Jade calls after her. “Your leather coat!”

Merilew leaves the beauty bar. She spots him leaning against the building where they parted. He is checking his watch, running his hand through the blond thatch of hair, then stands up tall and brushes off  lint or something displeasing from his suit coat. He swivels his lion’s head all around. Merilew shudders, thinking he glances right at her but she crosses the street, moves faster toward him as he searches groups of pedestrians.

Her stride lengthens, she is coming close, she is looking at him and sees his eyes flicker over her. And then he turns away to find his wife. She keeps on walking, sees the corner and the green lights and the people rushing across a wide, congested thoroughfare and she slides in among them and her feet are flying, her heart a drum calling for bravery, for a life to be truly lived and she is panting as she flees like a creature leaving a place that must be left and she steps up and finally Merilew, eyes and mind blazing, is safe, she is safe on the other side.

 

A Mad Charade

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The rotund cigar was positioned between index and middle finger of my right hand, while the left was positioned on my blue-jeaned hip. My friend, Bev, was standing nearby, waiting for her turn. The cigar had been filched from her father’s stash, which was the first thing that had made me nervous. But, hey, I was far from home, hanging out in Pontiac, Michigan, a city north of Detroit that felt as foreign to me as Detroit, itself. Gritty streets were jammed with honking, revved up vehicles, smog laced the air, and people yelled from their porches at the traffic jams and passersby. Even the extrenally more pleasant neighborhoods gave off a disgruntled air, as if the houses themselves would just as soon be elsewhere, and the stores would rather close up shop and migrate to the tranquil northern forests, even for a brief respite.

This was Bev’s town. I lived in a much smaller city in mid Michigan replete with lush lawns, a plethora of well designed parks, a major architect, Alden B. Dow, whose influence was seen everywhere. There were more churches per capita than almost anywhere. Situated there, commanding the services of everyone from renowned scientists to line workers, was the world headquarters for a major chemical company that Jane Fonda, in person, protested. The arts and sciences created their own complex and impressive culture. Beauty reigned, as well as excellent education. But clearly there was a significant lack of population diversity. All I had to say was “I’m from Midland” and Michiganders understood–or so they thought–what that meant. To me it was home for eighteen years, sometimes inhospitable and other times a seeming paradise.

It was true that in Pontiac I was out of my element, but this is one reason I liked to visit Bev. I had done some travelling but at fourteen I hadn’t yet experienced a wide variety of environments. My family travelled by car on vacation each summer. I had been to various summer arts camps and met people from all over the world, yes; at one I’d become friends with Bev, a talented pianist who wanted to be a composer. For world experiences I couldn’t quite count a week-end summer shopping trip to Chicago or Detroit when my parents and I would also attend a symphony concert and visit art museums. Pontiac gave off a slightly dangerous, exciting vibe. I thought this could be where authentic people lived, not just those who presented as perfectly well-groomed and mannered and appranetly free of the growing angst I felt. It was nineteen sixty-four, and the world sure was changing, per Bob Dylan and so many others. I was restless.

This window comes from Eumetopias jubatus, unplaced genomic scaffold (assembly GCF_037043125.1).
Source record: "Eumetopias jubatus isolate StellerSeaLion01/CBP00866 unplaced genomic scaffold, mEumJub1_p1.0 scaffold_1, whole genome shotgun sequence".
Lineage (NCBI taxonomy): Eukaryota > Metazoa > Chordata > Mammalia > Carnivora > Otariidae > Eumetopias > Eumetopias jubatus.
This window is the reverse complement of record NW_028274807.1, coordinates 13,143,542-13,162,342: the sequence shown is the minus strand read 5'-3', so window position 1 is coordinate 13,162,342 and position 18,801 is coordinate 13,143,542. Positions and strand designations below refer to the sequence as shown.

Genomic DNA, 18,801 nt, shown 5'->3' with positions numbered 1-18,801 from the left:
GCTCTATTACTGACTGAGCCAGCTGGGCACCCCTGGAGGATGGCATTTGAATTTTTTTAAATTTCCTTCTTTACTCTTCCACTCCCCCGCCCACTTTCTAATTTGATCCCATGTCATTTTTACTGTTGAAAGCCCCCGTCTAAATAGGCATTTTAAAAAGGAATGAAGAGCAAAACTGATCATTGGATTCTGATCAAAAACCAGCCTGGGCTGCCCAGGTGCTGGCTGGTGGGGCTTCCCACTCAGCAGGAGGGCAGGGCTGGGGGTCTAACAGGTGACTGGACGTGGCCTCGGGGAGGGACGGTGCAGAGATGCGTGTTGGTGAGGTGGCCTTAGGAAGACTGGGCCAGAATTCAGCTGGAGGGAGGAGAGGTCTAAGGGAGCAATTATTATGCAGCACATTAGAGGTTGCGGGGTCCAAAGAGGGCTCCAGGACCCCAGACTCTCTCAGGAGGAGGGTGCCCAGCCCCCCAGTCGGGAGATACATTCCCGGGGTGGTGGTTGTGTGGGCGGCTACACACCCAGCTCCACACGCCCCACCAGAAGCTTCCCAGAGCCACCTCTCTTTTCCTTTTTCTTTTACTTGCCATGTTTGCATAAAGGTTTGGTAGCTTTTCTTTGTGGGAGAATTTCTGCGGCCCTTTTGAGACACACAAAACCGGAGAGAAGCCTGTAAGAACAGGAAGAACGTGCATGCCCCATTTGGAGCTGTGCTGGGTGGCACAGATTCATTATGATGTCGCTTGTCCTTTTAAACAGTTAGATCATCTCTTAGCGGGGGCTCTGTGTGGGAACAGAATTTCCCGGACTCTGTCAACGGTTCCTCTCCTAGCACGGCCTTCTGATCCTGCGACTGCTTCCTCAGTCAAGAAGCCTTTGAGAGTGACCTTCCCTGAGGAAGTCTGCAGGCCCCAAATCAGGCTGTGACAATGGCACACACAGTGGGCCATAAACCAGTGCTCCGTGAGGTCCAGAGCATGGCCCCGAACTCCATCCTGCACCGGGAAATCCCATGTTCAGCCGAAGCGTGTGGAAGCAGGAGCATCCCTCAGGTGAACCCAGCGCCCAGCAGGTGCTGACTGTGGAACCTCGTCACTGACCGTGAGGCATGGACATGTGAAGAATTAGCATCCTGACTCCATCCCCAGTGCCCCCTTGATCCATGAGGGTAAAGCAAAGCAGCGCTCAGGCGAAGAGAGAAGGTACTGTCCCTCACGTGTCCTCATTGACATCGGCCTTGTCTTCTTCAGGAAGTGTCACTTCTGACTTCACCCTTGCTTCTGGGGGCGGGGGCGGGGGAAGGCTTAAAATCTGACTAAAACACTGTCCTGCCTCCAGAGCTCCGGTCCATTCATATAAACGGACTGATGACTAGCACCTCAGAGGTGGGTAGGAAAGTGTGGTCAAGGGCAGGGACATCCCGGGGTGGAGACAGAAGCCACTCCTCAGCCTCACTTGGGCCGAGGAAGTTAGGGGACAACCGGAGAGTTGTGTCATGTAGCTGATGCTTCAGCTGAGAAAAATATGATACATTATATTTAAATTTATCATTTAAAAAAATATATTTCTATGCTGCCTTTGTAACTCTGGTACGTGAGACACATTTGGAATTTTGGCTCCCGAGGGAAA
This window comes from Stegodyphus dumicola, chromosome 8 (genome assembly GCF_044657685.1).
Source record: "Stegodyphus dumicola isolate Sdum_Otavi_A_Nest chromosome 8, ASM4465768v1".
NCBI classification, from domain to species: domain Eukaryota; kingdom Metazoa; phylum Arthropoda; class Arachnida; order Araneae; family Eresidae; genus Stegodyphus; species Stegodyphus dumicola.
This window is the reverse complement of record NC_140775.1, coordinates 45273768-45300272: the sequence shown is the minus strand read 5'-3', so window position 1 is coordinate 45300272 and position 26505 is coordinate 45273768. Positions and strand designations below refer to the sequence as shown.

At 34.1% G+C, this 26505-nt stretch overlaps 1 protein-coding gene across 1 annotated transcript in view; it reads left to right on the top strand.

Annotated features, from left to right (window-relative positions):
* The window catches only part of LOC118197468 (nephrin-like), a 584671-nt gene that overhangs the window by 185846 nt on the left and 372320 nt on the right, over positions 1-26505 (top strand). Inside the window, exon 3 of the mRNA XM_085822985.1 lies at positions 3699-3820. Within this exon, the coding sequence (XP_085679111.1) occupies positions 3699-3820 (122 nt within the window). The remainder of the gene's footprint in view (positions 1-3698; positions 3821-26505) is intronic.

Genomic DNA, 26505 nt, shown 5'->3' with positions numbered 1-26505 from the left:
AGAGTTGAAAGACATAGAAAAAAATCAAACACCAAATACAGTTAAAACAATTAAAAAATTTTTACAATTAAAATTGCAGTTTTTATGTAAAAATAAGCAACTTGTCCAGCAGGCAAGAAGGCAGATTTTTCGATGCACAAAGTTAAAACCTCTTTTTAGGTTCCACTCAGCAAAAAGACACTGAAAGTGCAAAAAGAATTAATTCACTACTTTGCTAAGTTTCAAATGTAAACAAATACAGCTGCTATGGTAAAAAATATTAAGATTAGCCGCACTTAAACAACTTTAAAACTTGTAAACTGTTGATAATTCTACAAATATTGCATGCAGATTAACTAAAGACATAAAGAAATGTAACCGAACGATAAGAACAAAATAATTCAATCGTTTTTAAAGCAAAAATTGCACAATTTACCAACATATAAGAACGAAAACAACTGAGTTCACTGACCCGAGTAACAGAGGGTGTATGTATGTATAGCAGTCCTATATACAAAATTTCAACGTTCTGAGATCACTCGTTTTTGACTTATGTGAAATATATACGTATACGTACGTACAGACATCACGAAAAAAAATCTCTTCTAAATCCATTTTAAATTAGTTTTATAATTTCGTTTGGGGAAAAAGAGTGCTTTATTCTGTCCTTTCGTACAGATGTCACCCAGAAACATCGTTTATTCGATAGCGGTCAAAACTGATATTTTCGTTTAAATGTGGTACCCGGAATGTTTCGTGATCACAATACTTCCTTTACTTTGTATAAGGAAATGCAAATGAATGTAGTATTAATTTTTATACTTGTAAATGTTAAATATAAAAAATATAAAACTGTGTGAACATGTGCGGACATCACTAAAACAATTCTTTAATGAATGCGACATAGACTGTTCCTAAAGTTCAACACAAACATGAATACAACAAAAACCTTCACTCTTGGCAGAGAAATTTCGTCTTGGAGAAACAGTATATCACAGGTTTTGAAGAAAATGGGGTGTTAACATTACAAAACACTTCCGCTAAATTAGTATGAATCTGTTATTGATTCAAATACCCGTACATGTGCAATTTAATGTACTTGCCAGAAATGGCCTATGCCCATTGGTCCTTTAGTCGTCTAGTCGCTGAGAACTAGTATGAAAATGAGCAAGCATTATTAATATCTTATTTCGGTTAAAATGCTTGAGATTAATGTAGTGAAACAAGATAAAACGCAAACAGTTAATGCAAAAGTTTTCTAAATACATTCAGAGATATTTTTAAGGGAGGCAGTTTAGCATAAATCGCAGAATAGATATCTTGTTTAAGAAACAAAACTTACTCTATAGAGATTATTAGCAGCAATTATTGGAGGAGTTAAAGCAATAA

Since I was caught in the maelstrom of adolescence I had begun to try on different styles of fashion and types of behavior. Different personas, to see what might fit better. If I was out-of-town, that is, where it was safer to do so. And Bev seemed of my ilk, ready to push limits just enough, interested in deeper meanings and unusual possibilities, at least philosophically. We both had read Hermann Hesse and Ray Bradbury, Albert Camus and Kierkegaard and Jung. Jim Morrison, Jimi Hendrix, Buffy St. Marie and Joan Baez were guides as well as Bach, Stravinsky and Handel. Ensnared by “teendom” and also the impulse toward adulthood, we explored life with a boldness shaped and at times undercut by an intrinsic sense of responsibility and well ingrained conscience.

So we did a few things that we told no one.

Earlier in the day we had wandered stores as we did on occasion, speaking in extravagant accents that undoubtedly fooled no one while garnering a little attention. I had a  habit of trying to speak in another language even though I had barely begun the challenging task of learning French. Bev spoke what sounded like passable Spanish but I had no idea what she was saying to me. So I invented my own languages, utterances rolling off my tongue without self consciousness. I also wanted to indulge myself in even a barest imitation of how I imagined Anouk Aimee, Catherine Deneuve or Jane Birkin might be in their own cities, laughing and sharing secrets, gesturing eloquently and swooping about the aisles with eccentric, self-possessed grandness. I wanted to have that sort of magnetism, to be as confident as they were. And I wanted to play.